Spurs have no one to blame but themselves

The San Antonio Spurs had one hand on the Larry O'Brien Trophy Tuesday night.

The other hand should've been on either a defensive rebound, or in LeBron James' or Ray Allen's face.

Up five with 28.2 seconds left in regulation, the Spurs couldn't corral a defensive rebound. James buried a three, Allen followed suit. The Miami Heat won in overtime.

Now, the Spurs have to beat the Heat, in South Beach for a Game 7, gutted, gassed and grieving.

"We were a few seconds away from winning the championship, and we let it go," said Manu Ginobili. "A couple of rebounds that we didn't catch, a tough three by Ray, a couple of missed free throws, it's very tough. A very tough moment.

"I'm devastated."

He should be. He was a principal character in a horrendous late collapse, marred by strange decisions and a lack of closing out games that is a hallmark of the best NBA franchise in the last 20 years.

Rare is the instance to question Gregg Popovich. He's got four rings and is a mad scientist when it comes to maximizing players.

In Game 6, especially late, the scientist's experiments blew up in his face.

Ginobili missed a free throw to give the Spurs that five-point lead. Popovich replaced Tim Duncan with Boris Diaw. It was during that sequence that the Heat bounced the ball around, and got it back to James for the first 3-pointer.

Kawhi Leonard missed one free throw and Duncan once again sat. A scrum occurred on the Heat's end, and Chris Bosh poked it to Allen for game-tying 3- pointer.

So, why exactly was Duncan, a 14-time All-Defensive player, including this season, and the second-leading active rebounder in the sport, riding pine?

"It's what we've done all a situation where we were going to switch a lot of things," Duncan said afterward. "And just unfortunate the way it happened.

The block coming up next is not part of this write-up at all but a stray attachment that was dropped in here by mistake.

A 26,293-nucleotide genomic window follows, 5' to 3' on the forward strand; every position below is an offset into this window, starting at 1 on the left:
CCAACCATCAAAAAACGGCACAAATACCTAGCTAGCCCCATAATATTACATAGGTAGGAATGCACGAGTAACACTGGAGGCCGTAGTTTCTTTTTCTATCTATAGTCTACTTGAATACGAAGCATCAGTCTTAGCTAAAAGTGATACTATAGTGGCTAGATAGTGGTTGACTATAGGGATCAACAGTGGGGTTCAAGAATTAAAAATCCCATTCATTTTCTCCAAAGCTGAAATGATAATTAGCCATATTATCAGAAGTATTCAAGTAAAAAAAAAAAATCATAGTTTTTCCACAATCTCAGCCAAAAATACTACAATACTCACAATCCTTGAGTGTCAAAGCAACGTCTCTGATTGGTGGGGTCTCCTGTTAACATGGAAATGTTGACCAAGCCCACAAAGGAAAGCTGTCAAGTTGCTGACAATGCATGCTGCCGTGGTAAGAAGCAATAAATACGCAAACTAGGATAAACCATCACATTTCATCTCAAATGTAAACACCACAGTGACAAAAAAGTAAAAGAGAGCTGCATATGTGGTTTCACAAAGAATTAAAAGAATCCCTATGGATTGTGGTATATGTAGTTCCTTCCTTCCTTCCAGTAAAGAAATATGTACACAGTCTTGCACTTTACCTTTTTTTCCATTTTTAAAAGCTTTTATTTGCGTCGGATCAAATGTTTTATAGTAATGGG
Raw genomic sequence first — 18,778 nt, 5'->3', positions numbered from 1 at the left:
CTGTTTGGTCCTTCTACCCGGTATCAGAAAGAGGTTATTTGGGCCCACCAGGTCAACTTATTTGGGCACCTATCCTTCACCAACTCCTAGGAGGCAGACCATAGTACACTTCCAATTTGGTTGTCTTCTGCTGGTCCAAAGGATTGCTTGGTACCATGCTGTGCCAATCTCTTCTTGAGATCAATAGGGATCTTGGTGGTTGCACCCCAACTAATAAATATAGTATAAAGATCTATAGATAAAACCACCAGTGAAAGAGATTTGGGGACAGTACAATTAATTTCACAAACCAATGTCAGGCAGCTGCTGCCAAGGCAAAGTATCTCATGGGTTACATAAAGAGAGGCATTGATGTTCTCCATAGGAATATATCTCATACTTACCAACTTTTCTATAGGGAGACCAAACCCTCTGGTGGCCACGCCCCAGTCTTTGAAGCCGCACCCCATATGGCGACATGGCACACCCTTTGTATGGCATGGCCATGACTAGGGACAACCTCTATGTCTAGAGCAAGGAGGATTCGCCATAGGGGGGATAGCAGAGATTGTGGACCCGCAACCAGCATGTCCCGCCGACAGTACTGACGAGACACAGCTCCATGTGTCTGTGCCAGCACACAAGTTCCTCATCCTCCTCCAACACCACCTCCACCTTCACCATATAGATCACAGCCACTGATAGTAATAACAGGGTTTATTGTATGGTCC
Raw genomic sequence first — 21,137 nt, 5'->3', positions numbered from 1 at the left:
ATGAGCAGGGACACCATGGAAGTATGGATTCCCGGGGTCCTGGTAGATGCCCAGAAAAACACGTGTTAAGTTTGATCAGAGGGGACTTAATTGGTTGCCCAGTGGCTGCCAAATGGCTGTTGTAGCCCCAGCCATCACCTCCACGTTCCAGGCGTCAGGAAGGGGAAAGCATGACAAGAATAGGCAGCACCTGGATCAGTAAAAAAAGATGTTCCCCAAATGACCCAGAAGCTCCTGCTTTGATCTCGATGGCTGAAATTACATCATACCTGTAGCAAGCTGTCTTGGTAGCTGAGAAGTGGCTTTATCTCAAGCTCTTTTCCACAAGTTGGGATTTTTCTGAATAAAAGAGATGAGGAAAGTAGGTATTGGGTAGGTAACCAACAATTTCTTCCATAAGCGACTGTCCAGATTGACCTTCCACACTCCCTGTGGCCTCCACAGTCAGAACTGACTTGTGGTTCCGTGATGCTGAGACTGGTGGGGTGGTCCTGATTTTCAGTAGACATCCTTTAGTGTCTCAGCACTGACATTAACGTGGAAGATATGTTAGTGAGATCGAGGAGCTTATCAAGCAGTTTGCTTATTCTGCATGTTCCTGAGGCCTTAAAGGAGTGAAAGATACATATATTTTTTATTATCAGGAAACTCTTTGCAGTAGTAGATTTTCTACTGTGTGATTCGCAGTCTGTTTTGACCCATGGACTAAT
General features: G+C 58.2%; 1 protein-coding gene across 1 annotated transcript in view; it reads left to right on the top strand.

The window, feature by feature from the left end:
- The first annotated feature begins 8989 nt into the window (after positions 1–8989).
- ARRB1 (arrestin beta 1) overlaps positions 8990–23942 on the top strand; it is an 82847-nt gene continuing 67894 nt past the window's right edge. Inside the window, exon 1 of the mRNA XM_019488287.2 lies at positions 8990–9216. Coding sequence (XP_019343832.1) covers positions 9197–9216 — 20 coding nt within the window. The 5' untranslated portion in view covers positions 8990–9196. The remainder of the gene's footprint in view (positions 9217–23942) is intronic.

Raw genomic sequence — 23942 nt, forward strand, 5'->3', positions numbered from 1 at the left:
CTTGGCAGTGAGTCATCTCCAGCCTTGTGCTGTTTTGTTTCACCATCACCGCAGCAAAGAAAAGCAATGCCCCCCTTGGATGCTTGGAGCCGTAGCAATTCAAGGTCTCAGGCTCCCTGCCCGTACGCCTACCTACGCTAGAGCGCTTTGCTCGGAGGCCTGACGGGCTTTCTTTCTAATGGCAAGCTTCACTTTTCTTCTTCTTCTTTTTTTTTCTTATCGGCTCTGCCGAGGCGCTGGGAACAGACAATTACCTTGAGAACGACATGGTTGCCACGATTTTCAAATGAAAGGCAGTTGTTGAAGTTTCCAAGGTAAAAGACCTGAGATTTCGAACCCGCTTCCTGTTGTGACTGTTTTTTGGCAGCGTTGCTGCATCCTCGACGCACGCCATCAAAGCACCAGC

"But there's no questions there."

Then, with a one-point deficit and almost 10 seconds to go in overtime, Parker was on the bench and the play was called for Ginobili. He promptly turned it over (maybe he got fouled, but maybe he took four steps). Allen made two foul shots and presto, we have a Game 7.

Why was Parker, still the game's elite penetrating guard, who made two gigantic buckets with less than a minute to go in regulation, not on the floor?

"I was cramping a little bit at the end of the game," acknowledged Parker. "But I'll go with whatever Pop decides."

If Parker can't go, he can't go. His hamstring can tear at any time. What's questionable is, why call Ginobili's number?

He was amazing in Game 5. He was equally dreadful in Game 6. Ginobili finished with nine points, eight turnovers and a plus-minus of minus-21 on Tuesday.

"I had a very good game last game, and today I just couldn't maintain it," said Ginobili. "I was very insecure -- well, I had a career high in turnovers in a really bad moment. It really helps to make me feel terrible."

Lest we forget that Duncan had 25 first-half points and only five the rest of the way. He scored his last point with 4:31 to go in the third quarter. Where was the urgency to get him the ball?

This was as uncharacteristic a Spurs performance as you could imagine. The group looked deflated in post-game press conferences, which is expected and understandable. They'll cry in their pillows Tuesday night, but will be back ready to go in Game 7.

"We have no choice. We have no choice," said Parker. "We have to bounce back. We have to realize we have another great opportunity."

That they do, but history goes against them a bit.

The last five NBA Finals to go to a Game 7 have all gone to the home team. Granted, the Spurs haven't lost back-to-back games with a full compliment of their roster in a very long time, and they won Game 1 in Miami, but this is a tall task.

How do they prepare?

"Get them on a bus, it arrives at the ramp over here, we get off the bus, we get on the court and we play. That's how we get ready," said Popovich.


But here's reality -- the Spurs blew Game 6 with shotty decisions by that same man. They blew Game 6 with poor free-throw shooting late and poor rebounding.

So when the bus arrives at that ramp, and the Spurs get off the bus, get on the court and play, they have do a better job in Game 7.

That one hand on the Larry O'Brien Trophy is gone, maybe never to be so close again.